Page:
In view of the fact that "subordination ... and oppression of women"107 are witnessed in patriarchal cultures, many believe that women abuse is inherent in patriarchy. It is claimed that violence against women inevitably occurs in traditional milieus that "put women beneath men in status and personhood." 108In the words of Becker:

the oppression of women is certainly an important part of patriarchy . [A] social system that is male-identified, male-controlled, male-centered will inevitably value masculinity and masculine traits over femininity and feminine traits.109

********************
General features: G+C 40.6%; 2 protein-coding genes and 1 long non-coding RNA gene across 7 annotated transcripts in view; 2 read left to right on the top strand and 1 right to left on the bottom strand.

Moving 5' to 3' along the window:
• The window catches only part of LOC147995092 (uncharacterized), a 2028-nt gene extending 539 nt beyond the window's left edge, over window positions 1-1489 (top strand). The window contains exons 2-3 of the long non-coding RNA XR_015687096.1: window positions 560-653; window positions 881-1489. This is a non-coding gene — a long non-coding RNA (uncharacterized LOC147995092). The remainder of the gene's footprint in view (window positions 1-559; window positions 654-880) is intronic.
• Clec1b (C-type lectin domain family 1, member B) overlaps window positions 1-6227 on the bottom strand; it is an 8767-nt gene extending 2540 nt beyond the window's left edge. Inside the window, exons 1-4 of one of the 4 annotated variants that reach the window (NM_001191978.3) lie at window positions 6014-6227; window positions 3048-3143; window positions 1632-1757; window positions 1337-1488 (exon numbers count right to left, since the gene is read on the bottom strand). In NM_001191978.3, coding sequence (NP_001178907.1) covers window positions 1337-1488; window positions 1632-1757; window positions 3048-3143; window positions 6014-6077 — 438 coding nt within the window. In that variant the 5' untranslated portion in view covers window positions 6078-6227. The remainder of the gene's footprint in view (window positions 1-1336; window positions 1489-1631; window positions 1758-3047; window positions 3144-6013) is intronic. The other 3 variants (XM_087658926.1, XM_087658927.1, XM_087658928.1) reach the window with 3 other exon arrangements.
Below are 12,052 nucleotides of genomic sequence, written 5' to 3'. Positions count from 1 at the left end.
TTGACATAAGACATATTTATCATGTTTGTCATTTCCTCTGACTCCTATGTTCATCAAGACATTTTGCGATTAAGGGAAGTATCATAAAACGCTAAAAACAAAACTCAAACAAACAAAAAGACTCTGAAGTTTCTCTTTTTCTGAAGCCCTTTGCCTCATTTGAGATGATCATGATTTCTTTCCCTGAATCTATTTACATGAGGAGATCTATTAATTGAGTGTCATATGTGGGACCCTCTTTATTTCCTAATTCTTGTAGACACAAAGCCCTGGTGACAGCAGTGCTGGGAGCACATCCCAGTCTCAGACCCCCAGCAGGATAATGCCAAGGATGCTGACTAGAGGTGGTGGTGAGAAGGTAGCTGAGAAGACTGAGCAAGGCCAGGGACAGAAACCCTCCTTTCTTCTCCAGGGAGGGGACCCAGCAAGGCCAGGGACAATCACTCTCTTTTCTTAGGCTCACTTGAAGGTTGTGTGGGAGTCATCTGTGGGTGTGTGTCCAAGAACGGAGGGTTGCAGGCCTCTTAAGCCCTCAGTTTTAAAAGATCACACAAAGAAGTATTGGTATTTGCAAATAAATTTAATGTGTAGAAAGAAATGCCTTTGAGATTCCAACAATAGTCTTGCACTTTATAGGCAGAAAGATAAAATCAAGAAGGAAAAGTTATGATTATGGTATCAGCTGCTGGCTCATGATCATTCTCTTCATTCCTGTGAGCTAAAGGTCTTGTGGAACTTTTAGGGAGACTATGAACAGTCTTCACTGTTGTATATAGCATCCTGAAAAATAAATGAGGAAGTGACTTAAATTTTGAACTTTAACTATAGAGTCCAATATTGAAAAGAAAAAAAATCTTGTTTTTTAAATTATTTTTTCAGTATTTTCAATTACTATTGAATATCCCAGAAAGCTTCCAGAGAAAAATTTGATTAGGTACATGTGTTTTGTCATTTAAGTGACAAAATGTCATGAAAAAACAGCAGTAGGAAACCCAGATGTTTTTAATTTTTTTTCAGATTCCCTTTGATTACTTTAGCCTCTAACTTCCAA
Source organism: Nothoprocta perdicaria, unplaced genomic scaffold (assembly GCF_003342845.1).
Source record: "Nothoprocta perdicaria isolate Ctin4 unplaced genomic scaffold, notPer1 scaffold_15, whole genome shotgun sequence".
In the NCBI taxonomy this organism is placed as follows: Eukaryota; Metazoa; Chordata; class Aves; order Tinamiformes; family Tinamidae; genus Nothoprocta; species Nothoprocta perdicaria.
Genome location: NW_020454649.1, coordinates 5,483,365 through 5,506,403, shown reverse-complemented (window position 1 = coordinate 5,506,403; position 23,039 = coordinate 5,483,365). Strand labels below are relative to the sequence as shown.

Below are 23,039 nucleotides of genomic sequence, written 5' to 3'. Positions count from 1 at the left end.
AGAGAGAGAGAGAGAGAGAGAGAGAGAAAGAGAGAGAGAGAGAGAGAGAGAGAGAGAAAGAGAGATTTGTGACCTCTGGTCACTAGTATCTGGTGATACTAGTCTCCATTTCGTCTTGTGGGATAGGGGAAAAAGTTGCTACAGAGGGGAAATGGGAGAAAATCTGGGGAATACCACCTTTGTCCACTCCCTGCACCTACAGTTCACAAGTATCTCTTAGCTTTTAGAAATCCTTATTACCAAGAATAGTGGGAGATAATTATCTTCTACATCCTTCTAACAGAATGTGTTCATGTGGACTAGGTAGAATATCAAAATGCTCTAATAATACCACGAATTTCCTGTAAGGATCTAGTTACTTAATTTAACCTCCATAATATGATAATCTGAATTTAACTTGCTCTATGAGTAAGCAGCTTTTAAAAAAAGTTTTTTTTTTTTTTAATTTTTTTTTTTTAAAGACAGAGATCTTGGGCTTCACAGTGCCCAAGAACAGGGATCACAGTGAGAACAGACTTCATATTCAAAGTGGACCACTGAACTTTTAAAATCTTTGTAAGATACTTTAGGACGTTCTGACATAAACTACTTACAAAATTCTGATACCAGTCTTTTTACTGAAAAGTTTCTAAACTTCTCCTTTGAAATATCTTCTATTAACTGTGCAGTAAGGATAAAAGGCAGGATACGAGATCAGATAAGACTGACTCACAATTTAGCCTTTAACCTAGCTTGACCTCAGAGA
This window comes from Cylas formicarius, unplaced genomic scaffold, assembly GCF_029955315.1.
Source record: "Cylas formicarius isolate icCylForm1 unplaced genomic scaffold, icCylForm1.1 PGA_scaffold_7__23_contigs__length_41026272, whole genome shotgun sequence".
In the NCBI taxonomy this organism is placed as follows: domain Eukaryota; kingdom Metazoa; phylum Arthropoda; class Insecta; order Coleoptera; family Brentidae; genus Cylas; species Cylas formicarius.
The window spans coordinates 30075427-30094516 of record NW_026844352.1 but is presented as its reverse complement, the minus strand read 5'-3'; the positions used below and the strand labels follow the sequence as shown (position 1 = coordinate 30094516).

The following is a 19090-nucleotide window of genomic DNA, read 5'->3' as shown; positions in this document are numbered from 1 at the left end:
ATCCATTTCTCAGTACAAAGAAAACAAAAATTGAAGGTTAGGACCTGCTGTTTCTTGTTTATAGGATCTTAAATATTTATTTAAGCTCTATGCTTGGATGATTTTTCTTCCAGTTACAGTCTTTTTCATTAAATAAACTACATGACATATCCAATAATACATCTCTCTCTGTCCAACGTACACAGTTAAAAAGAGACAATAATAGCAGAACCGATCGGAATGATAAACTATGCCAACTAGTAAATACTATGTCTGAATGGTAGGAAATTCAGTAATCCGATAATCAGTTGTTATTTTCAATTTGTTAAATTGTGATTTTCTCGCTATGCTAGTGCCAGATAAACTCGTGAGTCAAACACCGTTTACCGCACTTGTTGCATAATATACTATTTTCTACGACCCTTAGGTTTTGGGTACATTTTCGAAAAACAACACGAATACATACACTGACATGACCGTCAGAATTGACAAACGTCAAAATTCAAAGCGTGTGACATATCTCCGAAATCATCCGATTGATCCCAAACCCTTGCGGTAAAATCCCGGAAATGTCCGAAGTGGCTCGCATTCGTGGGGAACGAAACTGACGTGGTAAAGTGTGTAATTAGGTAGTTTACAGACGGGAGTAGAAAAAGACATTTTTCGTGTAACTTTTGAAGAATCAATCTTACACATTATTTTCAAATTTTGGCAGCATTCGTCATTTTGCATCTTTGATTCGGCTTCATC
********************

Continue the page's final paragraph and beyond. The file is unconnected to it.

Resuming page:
It is apparent that in traditions such as those of ancient Israel and Africa as discussed above seem to sanction violence against women. Typically, there are those who view women as the property of their husbands or fathers.110 In the course of this study, for example, I pointed out that in Israelite laws, a woman was owned by her father or husband. These laws would most likely encourage violence against women, since all that a perpetrator needed to do was to pay compensation to a victim's father. Also, as noted, the treatment of women as one's personal property seems to be reflected in the narrative of the Levite and his concubine in Judg 19. The Levite owned his woman and could treat her as he wished, including using her as an exchangeable sexual commodity. Similar African customs are likely to induce women abuse. Igbelina-Igbokwe 111observes a correlation between patriarchy and women abuse in the advice that some women give to their daughters when giving them out in marriage. In some areas in Nigeria, for instance, during the traditional wedding, most parents encourage their daughters to remain in their marriages, irrespective of the circumstances they face in their matrimonial homes. This type of advice, coupled with the custom of the bride price (which gives the husband the impression that he has paid off his father-in-law), may not inspire men to put up with inadequacies on the part of their wives.